- 1 What is mash for making moonshine?
- 2 How to make moonshine mash cheaper?
- 3 What ingredients do you need to distill alcohol?
- 4 What is the main alcohol in moonshine?
- 5 What alcohol is used to make moonshine?
How is moonshine mash made?
What is Moonshine Mash Made of It? – Moonshine mash is usually made with corn, sugar, yeast, and water and allowed to ferment for 5-10 days. A sugar wash can be made with just water and yeast and no grains to make moonshine or spirits.
What are the three main ingredients in moonshine?
Step 1: Choosing Your Preferred Type of Mash – There are different types of moonshine mash you can choose from when trying to make a batch of this liquor at home. Basically there are three key ingredients: distillers yeast, granulated sugar and water.
What is mash for making moonshine?
What is Moonshine? – First, let’s establish a definition for moonshine. The term “moonshine” actually originated during prohibition in the United States. The term was coined due to the fact that early “bootleggers” often made their whiskey in the middle of the night, under the light of a full moon – out of sight of neighbors and the law.
These days moonshine actually refers to a robust commercial market of high proof, unaged, and often flavored spirits, such as the products made by Ole Smoky, Modern, commercially produced moonshine, is subject to regulation. The entity that manages and defines different spirit types in the United States is the U.S.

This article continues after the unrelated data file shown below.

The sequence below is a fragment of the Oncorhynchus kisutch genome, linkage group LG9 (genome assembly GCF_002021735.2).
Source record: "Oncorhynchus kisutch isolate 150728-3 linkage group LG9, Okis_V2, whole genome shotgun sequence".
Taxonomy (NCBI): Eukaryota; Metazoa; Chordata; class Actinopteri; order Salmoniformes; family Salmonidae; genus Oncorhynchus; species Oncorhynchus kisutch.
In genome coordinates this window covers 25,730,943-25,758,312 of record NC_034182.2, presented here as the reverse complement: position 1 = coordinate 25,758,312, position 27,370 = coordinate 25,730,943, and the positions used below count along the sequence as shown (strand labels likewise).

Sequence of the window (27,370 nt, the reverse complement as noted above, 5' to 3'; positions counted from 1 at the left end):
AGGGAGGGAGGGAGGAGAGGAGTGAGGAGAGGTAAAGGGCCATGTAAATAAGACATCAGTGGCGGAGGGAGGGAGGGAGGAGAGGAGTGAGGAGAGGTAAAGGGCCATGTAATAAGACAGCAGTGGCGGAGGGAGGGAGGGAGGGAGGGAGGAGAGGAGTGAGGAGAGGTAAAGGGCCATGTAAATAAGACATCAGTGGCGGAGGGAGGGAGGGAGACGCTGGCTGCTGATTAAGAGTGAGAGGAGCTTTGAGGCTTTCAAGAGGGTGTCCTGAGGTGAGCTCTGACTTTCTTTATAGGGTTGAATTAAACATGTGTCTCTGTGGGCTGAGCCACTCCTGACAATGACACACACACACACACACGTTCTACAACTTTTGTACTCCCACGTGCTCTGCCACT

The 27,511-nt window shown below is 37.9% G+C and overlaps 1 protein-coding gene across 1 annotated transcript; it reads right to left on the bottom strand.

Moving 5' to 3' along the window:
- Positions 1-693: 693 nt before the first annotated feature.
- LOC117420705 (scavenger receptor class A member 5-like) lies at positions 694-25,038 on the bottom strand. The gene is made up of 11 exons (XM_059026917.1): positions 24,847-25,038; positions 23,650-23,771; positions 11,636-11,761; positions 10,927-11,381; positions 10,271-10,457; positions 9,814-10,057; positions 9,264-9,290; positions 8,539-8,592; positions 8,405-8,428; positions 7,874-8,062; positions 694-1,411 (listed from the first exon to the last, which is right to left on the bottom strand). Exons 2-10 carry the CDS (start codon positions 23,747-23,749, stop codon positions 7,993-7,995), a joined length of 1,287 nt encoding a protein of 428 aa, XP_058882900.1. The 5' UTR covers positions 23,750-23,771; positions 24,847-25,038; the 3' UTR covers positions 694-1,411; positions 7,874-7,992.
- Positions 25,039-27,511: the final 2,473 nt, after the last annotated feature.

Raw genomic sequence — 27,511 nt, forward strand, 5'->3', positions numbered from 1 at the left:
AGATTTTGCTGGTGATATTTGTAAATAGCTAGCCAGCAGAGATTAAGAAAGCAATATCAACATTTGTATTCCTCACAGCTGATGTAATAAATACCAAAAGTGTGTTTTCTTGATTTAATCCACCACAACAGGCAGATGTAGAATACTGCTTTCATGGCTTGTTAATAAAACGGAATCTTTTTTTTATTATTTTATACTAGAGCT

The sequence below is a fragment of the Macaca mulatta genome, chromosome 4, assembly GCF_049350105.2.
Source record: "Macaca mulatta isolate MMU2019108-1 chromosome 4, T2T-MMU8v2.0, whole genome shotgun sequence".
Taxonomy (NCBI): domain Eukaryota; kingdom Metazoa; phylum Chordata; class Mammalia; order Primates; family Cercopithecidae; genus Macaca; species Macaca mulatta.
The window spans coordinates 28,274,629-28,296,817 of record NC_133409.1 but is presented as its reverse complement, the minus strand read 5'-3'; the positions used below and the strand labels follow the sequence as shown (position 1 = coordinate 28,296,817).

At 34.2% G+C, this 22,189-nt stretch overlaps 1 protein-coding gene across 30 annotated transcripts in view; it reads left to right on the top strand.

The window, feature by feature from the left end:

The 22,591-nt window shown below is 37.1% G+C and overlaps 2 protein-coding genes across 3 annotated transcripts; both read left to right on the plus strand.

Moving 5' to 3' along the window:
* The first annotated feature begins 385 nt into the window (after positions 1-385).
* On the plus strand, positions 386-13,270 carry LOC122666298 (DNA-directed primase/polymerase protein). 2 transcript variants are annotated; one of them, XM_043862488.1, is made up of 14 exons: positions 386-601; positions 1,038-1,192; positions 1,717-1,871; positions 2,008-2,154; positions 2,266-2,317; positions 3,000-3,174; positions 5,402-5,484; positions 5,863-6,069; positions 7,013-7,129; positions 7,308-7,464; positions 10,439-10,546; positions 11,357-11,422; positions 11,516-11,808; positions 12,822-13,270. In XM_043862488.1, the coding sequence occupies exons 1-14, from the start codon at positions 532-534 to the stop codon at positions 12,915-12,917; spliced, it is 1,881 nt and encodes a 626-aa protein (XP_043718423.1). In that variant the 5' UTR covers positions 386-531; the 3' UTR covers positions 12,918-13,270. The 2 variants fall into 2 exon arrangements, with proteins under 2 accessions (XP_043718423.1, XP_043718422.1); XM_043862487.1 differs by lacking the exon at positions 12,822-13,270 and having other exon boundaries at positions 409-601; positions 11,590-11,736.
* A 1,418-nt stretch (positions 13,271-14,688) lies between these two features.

Trade and Tax Bureau (TTB). Products such as whisky, Bourbon, gin, vodka, and more are all defined in chapter 4 of the Beverage Alcohol Manual, However, you’ll notice that “moonshine” is conspicuously absent. The closest definition you’ll find is for a “white whiskey,” which is actually what moonshine is – clear (unaged) whiskey.
Since there no standard recipe for moonshine (like there is for Bourbon ), it can be made from any combination of grains in any type of still. Though we would suggest that the best way to determine a “real” moonshine mash recipe is to look at historical precedent. Moonshine was traditionally in the mountains of Appalachia with simple ingredients available to farmers and common folk.
These ingredients would have included cereal grain and perhaps a bit of granulated sugar. The distillation equipment used by authentic moonshiners was homemade, was almost always made using copper, and was also fairly simple. So, we’d suggest that real moonshine needs to be distilled in a copper pot still.
Can you make moonshine without methanol?
If you love your moonshine, you might be curious about the distillation process and want to try it yourself. You’ve probably also heard horror stories about people who get sick and even die from methanol poisoning. To distill moonshine without any methanol, you must discard the first portion of your distillate containing poisonous compounds.
Is homemade moonshine bad for you?